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This Week's Finds in Mathematical Physics (Week 255)

  1. Aug 13, 2007 #1
    Also available as http://math.ucr.edu/home/baez/week255.html

    August 11, 2007
    This Week's Finds in Mathematical Physics (Week 255)
    John Baez

    I've been roaming around Europe this summer - first Paris, then
    Delphi and Olympia, then Greenwich, then Oslo, and now back to
    Greenwich. I'm dying to tell you about the Abel Symposium in
    Oslo. There were lots of cool talks about topological quantum
    field theory, homotopy theory, and motivic cohomology.

    I especially want to describe Jacob Lurie and Ulrike Tillman's
    talks on cobordism n-categories, Dennis Sullivan and Ralph Cohen's
    talks on string topology, Stephan Stolz's talk on cohomology and
    quantum field theory, and Fabien Morel's talk on A^1-homotopy
    theory. But this stuff is sort of technical, and I usually try
    to start each issue of This Week's Finds with something you don't
    need a PhD to enjoy.

    So, here's a tour of the Paris Observatory:

    1) John Baez, Astronomical Paris,

    Back when England and France were battling to rule the world,
    each had a team of astronomers, physicists and mathematicians
    devoted to precise measurement of latitudes, longitudes, and times.
    The British team was centered at the Royal Observatory here in
    Greenwich. The French team was centered at the Paris Observatory,
    and it featured luminaries such as Cassini, Le Verrier and Laplace.

    In "week175", written during an earlier visit to Greenwich, I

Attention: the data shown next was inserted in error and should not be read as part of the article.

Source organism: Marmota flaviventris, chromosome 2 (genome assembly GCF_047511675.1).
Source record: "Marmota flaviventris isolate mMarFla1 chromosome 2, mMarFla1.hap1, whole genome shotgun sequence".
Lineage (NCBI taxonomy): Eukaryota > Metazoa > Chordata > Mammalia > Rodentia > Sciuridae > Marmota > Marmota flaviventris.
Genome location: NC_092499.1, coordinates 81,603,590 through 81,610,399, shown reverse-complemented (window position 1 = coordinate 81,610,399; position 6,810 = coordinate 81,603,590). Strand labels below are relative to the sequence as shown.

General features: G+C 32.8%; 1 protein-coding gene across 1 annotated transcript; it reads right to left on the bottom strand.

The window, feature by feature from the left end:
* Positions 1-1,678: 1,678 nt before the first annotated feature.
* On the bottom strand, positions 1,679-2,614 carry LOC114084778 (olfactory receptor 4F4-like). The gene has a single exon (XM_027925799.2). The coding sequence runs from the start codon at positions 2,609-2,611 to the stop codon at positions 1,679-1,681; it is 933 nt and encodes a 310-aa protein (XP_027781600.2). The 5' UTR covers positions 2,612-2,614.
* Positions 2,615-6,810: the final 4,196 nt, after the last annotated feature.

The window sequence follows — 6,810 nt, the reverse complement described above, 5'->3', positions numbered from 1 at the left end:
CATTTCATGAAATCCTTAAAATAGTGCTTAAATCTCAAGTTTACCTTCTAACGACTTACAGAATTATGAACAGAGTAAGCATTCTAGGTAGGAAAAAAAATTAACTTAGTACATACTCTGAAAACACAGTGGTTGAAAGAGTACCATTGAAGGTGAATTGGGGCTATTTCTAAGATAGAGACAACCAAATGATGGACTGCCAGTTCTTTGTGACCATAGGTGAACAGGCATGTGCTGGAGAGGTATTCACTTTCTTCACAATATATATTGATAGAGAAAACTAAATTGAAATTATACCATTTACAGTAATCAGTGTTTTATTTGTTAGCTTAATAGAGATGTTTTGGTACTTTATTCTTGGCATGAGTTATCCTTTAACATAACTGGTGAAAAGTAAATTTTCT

mentioned a book on this battle:

    2) Dava Sobel, Longitude, Fourth Estate Ltd., London, 1996.

    It's a lot of fun, and I recommend it highly.

    There's a lot more to say, though. The speed of light was first
    measured by Ole Romer at the Paris Observatory in 1676. Later,
    Henri Poincare worked for the French Bureau of Longitude. Among
    other things, he was the scientific secretary for its mission to

    To keep track of time precisely all over the world, you need to
    think about the finite speed of light. This may have spurred
    Poincare's work on relativity! Here's a good book that argues
    this case:

    3) Peter Galison, Einstein's Clocks, Poincare's Maps: Empires
    of Time, W. W. Norton, New York, 2003. Reviewed by Robert Wald
    in Physics Today at http://www.physicstoday.org/vol-57/iss-9/p57.html

    I met Galison in Delphi, and it's clear he like to think about
    the impact of practical stuff on math and physics.

    I was in Delphi for a meeting of "Thales and Friends":

    4) Thales and Friends, http://www.thalesandfriends.org

    This is an organization that's trying to bridge the gap between
    mathematics and the humanities. It's led by Apostolos Doxiadis,
    who is famous for this novel:

    5) Apostolos Doxiadis, Uncle Petros and Goldbach's Conjecture,
    Bloomsbury, New York, 2000. Review by Keith Devlin at

    There's a lot I could say about this meeting, but I just want
    to advertise a forthcoming book by Doxiadis and a computer
    scientist friend of his. It's a comic book - sorry, I mean
    "graphic novel"! - about the history of mathematical logic
    from Russell to Goedel:

    6) Apostolos Doxiadis and Christos Papadimitriou, Logicomix,
    to appear.

    I saw a partially finished draft. I think it does a good job
    of explaining to nonmathematicians what the big deal was with
    mathematical logic around the turn of the last century... and
    how these ideas eventually led to computers. It's also a fun

    If you're eager for summer reading and can't wait for Logicomix,
    you might try this other novel by Papadimitrou:

    7) Christos Papadimitriou, Turing (a Novel about Computation),
    MIT Press, Boston, 2003.

    It's a history of mathematics from the viewpoint of computer
    science, as told by a computer program named Turing to a
    lovelorn archaeologist. I haven't seen it yet.

    Okay - enough fun stuff. On to the Abel Symposium!

    8) Abel Symposium 2007, at http://abelsymposium.no/2007

    Actually this was a lot of fun too. A bunch of bigshots were
    there, including a bunch who didn't even give talks, like Eric